Raleigh, North Carolina (CNN) -- For a Republican establishment still spooked by the ghosts of Todd Akin and Richard Mourdock -- grassroots-backed conservatives who threw away winnable Senate races in recent elections with tone-deaf remarks about abortion -- Tuesday can't come soon enough.
In North Carolina, Republicans are watching closely to see if Thom Tillis, the state House speaker and maybe the party's best bet to unseat endangered Democratic Sen. Kay Hagan this November, can capture 40% of the vote in Tuesday's GOP Senate primary.
If he does, Tillis will become the party's Senate nominee, and Washington Republicans will breathe a little easier knowing they've dodged a long and expensive runoff battle between Tillis, the consensus frontrunner, and a flame-throwing conservative rival. Perhaps more importantly, Republicans will have picked a Senate candidate who doesn't immediately jeopardize their chances of defeating Hagan, whose approval ratings are dangerously low, and flipping a crucial swing state Senate seat into GOP hands.
There's been an absence of reliable primary polling, but in the last week, North Carolina Republicans have come around to the idea that Tillis, nourished by an onslaught of supportive television ads from outside groups, has surged to the brink of winning the nomination outright. If no candidate reaches the 40% threshold in the primary, a runoff election will be held on July 15.
"This race is like that final putt that keeps moving slowly towards the hole," said Steven Law, the president of American Crossroads, one of several national Republican groups backing Tillis. "It's on the right path, but it's whether it actually falls in or not on Tuesday."
The race has been cast as yet another skirmish in the ongoing GOP civil war, pitting the establishment-backed Tillis against seven tea party challengers. It's true that Tillis has the support of prominent national Republicans -- including former Florida Gov. Jeb Bush and Senate Minority Leader Mitch McConnell -- and the Chamber of Commerce.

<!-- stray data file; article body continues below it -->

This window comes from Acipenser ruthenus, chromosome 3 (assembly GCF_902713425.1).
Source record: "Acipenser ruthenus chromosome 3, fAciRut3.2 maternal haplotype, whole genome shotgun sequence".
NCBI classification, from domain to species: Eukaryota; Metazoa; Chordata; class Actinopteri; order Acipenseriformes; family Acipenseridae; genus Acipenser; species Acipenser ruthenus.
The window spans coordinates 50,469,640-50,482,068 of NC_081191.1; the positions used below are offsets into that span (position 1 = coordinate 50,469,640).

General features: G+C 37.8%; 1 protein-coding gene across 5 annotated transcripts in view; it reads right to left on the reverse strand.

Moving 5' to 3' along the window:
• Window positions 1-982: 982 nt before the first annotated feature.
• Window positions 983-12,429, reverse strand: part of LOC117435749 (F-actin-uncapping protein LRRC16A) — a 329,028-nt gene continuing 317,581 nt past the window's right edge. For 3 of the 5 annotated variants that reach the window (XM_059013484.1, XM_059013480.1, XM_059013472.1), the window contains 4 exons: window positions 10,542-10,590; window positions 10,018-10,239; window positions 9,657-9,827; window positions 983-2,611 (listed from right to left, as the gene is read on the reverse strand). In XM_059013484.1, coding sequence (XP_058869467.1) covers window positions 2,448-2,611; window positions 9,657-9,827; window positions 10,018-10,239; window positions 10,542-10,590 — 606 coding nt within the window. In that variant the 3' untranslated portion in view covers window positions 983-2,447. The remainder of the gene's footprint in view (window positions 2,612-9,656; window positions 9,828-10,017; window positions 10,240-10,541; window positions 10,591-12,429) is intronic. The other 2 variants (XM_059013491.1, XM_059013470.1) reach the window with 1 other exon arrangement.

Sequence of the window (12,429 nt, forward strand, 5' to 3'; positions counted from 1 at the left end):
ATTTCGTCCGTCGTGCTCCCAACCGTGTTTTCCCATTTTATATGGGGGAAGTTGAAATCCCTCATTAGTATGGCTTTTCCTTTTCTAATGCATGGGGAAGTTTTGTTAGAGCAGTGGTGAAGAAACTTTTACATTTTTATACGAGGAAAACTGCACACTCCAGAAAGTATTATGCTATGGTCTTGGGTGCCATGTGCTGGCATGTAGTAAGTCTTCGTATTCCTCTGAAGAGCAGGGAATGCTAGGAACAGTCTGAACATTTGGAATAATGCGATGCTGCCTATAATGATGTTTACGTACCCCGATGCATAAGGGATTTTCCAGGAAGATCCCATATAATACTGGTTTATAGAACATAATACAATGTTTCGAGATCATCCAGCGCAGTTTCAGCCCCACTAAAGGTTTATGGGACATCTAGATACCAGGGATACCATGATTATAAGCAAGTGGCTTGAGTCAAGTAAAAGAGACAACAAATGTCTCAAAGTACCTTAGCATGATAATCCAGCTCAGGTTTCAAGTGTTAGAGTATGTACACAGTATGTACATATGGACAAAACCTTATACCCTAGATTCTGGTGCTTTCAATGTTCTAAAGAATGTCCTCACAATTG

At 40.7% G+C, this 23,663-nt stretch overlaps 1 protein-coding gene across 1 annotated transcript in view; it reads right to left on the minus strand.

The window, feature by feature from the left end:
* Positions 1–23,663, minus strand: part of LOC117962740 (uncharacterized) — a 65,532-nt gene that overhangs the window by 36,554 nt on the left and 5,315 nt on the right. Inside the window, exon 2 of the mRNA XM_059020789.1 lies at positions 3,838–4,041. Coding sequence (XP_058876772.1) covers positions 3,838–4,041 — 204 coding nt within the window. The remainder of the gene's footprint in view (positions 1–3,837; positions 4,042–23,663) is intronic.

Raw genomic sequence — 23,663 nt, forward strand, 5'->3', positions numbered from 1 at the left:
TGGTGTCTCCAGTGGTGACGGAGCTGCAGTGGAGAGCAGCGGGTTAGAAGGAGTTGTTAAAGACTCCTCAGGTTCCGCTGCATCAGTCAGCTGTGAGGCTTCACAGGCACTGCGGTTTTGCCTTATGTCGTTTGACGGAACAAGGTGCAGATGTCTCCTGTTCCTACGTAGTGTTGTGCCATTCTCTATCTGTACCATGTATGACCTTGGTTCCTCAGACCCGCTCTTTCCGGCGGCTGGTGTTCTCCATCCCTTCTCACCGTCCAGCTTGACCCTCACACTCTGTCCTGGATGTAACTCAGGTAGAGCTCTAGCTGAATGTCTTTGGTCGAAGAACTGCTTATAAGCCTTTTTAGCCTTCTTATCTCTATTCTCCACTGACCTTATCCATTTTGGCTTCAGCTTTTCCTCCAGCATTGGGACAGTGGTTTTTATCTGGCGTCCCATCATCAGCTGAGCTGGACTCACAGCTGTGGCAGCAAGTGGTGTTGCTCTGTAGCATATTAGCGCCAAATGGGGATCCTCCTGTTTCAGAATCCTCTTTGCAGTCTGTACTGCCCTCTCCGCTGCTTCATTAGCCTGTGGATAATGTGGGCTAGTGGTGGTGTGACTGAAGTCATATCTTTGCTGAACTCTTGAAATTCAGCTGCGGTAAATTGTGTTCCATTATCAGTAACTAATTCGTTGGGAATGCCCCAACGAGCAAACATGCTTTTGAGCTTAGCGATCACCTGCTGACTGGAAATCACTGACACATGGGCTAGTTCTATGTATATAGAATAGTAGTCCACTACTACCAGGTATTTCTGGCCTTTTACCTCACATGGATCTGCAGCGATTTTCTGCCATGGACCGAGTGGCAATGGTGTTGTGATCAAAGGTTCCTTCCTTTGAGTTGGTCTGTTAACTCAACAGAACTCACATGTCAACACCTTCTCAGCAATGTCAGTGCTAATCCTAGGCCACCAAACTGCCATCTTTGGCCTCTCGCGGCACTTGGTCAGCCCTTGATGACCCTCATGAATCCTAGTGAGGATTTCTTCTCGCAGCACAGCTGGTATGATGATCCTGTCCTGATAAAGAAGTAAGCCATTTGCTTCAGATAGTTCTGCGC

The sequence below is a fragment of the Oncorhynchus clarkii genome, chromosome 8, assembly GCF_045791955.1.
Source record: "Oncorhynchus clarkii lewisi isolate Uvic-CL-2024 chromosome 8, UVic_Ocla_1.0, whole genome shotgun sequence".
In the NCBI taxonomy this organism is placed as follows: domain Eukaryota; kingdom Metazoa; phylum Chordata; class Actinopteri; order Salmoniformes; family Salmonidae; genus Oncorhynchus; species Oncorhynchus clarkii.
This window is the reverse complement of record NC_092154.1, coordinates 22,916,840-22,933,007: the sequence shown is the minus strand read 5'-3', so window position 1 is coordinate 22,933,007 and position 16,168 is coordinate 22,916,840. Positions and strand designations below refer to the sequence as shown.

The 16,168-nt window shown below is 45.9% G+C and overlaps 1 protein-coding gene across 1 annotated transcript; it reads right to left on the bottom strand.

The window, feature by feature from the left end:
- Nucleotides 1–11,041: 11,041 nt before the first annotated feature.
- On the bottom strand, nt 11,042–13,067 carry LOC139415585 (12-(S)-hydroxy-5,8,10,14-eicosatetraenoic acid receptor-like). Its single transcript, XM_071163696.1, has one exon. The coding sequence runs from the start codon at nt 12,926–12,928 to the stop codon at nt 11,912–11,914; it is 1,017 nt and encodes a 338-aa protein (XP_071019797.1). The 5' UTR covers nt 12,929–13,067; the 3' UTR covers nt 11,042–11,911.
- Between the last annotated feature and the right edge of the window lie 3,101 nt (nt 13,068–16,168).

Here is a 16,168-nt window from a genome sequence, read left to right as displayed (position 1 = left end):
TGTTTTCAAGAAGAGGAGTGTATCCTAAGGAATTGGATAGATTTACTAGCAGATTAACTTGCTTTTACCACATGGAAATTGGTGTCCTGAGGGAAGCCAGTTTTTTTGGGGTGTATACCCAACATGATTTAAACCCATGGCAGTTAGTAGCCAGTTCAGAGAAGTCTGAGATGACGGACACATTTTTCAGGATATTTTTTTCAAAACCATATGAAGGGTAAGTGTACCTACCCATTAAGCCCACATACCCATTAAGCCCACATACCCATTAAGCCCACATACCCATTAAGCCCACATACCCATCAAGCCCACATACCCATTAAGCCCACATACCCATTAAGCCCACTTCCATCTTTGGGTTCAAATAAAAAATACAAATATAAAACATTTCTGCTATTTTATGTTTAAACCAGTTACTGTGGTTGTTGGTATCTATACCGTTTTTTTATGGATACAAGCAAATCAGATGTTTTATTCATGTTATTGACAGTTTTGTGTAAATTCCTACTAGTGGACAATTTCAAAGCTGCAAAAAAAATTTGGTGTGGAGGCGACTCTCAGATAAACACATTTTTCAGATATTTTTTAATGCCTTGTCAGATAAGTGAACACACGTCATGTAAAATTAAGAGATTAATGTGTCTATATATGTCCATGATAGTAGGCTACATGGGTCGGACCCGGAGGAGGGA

Opponents' campaigns have fizzled
But it would be too easy to frame a Tuesday victory for Tillis, if it happens, as a clean win for the newly emboldened Republican establishment. Tillis hasn't been forced to beat back a tea party challenge, because his opponents haven't put up much of a fight. They've also splintered conservative support.
He has two serious rivals for the nomination: Greg Brannon, a staunch libertarian tea party activist who wants to put U.S. currency back on the gold standard, and Mark Harris, a prominent Baptist pastor from Charlotte who spearheaded the 2012 passage of a constitutional amendment that strengthened the state's same-sex marriage ban. Like other insurgent Republican candidacies around the country this year, neither campaign has managed to stir the kind of grassroots passion that propelled so many tea party victories in 2010.
"I have been involved in serious Republican primary battles in North Carolina in the past, and this is not a serious battle," said Dee Stewart, a Raleigh-based GOP operative who is not working for any candidate in the race but has contributed money to Tillis."We have only one credible campaign. If there were other credible campaigns, Thom Tillis might have a hard time getting to 40%. But there is only one credible campaign."
The most recent campaign finance reports illustrate just how badly his opponents' campaigns have fizzled.
Tillis, a former IBM executive, has raised more than $3 million for his primary campaign and has about $1 million in the bank. Brannon, meanwhile, has the backing of national tea party outfits like the Tea Party Patriots and FreedomWorks, but the groups have provided little financial cover for the cash-strapped candidate. Brannon has just $206,000 on hand. Harris reported even less: Just $72,000, barely enough to fund a modest advertising campaign on cable news, let alone fund the final blitz of a credible statewide campaign.
Counting on national figures to stir up some energy